Trap-Neuter-Release Isn’t The Most Effective For Controlling Feral Cats

By Debra Kelly on Friday, September 25, 2015
White Cat in Urban Setting
“The Naming of cats is a difficult matter; / It isn’t just one of your holiday games. / You may think at first, I’m as mad as a hatter / When I tell you a cat must have three different names.” —T.S. Eliot, “Old Possum’s Book of Practical Cats”

In A Nutshell

According to Tufts University, the popular trap-neuter-release program for controlling feral cats isn’t the most efficient. Replacing neuter surgeries with vasectomies and hysterectomies will keep established colonies more stable, and with a male cat still producing hormones but unable to make kittens, he’ll be more capable of protecting his female cats from unaltered males. The cats won’t have the extended lifespan that neutered cats do, and simulations show that a policy of TVHR has the potential to humanely eliminate entire colonies of feral cats over a handful of years.

The Whole Bushel

Feral cats are a huge issue all over the world. A 2013 study by the US Fish and Wildlife Service took a look at how much of an impact the millions of feral cats in America have had on the environment, and the results were pretty staggering. They estimated that ferals were responsible for killing as many as 3.7 billion birds and 20.7 billion small mammals like mice, rats, squirrels, and rabbits every year.

Those are huge numbers, and the numbers of feral cats living in the US alone are just as surprising. The population fluctuates a lot and is impossible to count, but in 2004 experts were tossing around numbers like 70 million when it came to estimating the feral cat population of the US alone. That’s more cats than the environment can realistically support, and animal rights advocates have been struggling against the seemingly insurmountable wave of feral cats all over the world.

For many groups, the humane solution is a trap-neuter-release program. Cats are caught, surgeries performed, vaccines given, and they’re returned to their colony. In most cases, their ears are tipped so people can tell at a glance they’ve been sterilized. The idea is that over time, the colonies will die out and the population will be reduced humanely, but a study by Tufts University suggests that this movement—which is gaining worldwide popularity—isn’t the best idea.

Researchers took a look at the dynamics of feral cat colonies. When a male cat is neutered, it changes his behavior. That’s why most people who keep male cats in the house have the surgery performed. An intact male cat is more likely to fight and to defend his turf, and in a feral cat colony, that usually means there’s one man who’s the boss and who’s protecting his territory. Neuter the cat and his behavior becomes much less focused on being at the top of the colony’s hierarchy. While he won’t be fighting or breeding afterward, he’ll simply be replaced by the next most dominant male.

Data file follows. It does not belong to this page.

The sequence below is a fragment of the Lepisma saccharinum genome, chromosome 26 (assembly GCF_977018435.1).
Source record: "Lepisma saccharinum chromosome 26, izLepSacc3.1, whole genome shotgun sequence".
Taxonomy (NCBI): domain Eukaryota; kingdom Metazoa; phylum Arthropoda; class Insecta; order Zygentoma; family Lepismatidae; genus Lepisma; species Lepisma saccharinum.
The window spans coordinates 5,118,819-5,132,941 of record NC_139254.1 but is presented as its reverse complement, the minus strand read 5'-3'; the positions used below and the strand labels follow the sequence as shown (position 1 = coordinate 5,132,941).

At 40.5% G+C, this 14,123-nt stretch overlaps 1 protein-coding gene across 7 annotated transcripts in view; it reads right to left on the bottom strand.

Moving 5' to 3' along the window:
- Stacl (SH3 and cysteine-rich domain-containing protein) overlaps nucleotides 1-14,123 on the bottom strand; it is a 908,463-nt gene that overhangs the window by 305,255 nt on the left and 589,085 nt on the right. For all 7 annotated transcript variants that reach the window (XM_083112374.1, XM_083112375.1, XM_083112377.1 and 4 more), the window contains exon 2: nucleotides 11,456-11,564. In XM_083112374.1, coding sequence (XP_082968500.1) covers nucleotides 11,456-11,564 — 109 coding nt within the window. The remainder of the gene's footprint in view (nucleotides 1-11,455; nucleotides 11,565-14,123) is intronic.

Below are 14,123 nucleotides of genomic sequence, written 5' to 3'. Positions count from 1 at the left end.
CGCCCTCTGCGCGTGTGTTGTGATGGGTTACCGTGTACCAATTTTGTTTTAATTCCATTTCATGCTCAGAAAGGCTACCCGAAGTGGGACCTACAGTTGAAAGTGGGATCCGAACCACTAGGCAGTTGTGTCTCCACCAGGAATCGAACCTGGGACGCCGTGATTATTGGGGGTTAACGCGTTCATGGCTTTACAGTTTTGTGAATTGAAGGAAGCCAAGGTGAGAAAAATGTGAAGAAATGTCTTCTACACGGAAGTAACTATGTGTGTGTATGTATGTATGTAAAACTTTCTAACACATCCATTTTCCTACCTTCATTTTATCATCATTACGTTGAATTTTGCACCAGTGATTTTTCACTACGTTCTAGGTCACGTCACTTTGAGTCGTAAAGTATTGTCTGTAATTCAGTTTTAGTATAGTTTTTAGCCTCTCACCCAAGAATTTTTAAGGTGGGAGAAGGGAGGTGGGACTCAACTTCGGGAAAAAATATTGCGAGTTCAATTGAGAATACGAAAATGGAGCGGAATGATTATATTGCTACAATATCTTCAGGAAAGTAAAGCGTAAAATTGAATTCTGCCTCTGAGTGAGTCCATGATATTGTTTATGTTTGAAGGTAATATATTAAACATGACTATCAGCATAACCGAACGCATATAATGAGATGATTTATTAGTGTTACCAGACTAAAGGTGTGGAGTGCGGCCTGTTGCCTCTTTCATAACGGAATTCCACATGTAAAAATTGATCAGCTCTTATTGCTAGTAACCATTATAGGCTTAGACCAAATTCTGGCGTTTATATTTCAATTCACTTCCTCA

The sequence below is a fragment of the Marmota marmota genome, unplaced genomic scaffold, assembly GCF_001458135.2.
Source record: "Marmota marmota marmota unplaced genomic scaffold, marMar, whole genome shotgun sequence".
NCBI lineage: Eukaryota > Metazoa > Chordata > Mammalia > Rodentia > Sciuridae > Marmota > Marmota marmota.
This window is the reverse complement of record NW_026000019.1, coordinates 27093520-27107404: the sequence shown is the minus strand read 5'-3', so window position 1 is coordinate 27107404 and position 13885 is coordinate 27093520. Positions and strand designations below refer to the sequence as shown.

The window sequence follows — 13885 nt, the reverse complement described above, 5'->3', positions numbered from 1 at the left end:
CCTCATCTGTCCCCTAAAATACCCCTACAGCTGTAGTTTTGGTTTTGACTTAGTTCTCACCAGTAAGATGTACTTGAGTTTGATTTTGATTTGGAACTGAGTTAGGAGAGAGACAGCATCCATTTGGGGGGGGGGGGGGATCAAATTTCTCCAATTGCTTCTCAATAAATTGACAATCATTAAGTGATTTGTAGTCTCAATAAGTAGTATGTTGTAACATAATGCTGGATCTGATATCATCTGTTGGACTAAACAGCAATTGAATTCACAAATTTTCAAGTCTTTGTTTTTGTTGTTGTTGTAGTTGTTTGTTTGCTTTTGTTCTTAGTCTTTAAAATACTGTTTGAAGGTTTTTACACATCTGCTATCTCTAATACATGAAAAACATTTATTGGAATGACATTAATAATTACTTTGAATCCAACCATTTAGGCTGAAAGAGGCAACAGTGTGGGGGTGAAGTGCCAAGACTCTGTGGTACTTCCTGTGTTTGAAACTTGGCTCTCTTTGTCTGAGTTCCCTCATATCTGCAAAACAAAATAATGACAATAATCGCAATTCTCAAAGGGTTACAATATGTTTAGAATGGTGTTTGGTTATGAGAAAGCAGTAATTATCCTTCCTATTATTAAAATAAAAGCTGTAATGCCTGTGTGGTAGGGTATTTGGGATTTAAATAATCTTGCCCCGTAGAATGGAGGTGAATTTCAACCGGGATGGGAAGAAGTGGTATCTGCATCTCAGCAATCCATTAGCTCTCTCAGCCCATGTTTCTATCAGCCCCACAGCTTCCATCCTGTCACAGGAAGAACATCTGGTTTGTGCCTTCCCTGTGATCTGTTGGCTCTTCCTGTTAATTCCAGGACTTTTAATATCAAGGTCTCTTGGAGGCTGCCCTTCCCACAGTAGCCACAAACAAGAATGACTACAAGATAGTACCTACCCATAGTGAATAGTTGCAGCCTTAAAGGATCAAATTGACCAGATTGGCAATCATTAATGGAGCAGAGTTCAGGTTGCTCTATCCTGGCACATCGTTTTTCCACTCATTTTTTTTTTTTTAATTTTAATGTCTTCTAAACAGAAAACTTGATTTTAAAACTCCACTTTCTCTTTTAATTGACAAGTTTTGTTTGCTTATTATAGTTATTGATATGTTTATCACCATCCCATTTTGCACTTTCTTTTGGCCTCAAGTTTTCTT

Tufts is suggesting that rather than neutering male and female cats (or spaying the females, if you’re using the American terms), a more efficient solution is to perform vasectomies and hysterectomies on the feral cats. By leaving most of their reproductive system intact, there are a couple of benefits. The cats are still producing hormones, which means males will still retain their desire to fight and keep other males off their territory and away from their ladies. He won’t be producing any kittens, but he’ll be fighting off others that are trying to.

Female cats who mate with a male who’s had a vasectomy rather than been neutered often show signs of a pseudo-pregnancy, meaning that even if they haven’t been trapped yet, their reproductive cycle changes without producing more kittens.

Neutering also extends a cat’s natural life span, meaning it takes longer and longer for a colony to age and die. A vasectomy and hysterectomy doesn’t change that part of a cat’s life, either, and there’s a huge difference in the numbers Tufts sees in their simulations.

How successful a TNR program is, no one seems to know for sure. Even when an entire colony is removed, there are still more and more cats that come in to take their place. Many feral colonies are descended from discarded housecats and former pets that are no longer wanted, meaning human behavior is responsible for a large part of the problem. There haven’t been any concrete, satisfactory studies that look at just what the impact of TNR is on a colony, but simulations suggests TVHR could be more successful.

By keeping the dynamic of a colony stable while it ages, the entire colony could go entirely extinct within 11 years by altering only 35 percent of the cats in the colony each year. That’s compared to TNR, where 82 percent of the cats would need to be caught and altered every year.

Certainly, there’s no easy answer when it comes to humanely controlling a feral cat problem that we largely help create in the first place, but Tufts’ solution is certainly an intriguing one.

Show Me The Proof

Tufts Now: Study shows feral cat control could benefit from different approach
National Geographic: U.S. Faces Growing Feral Cat Problem
Smithsonian: Feral Cats Kill Billions of Small Critters Each Year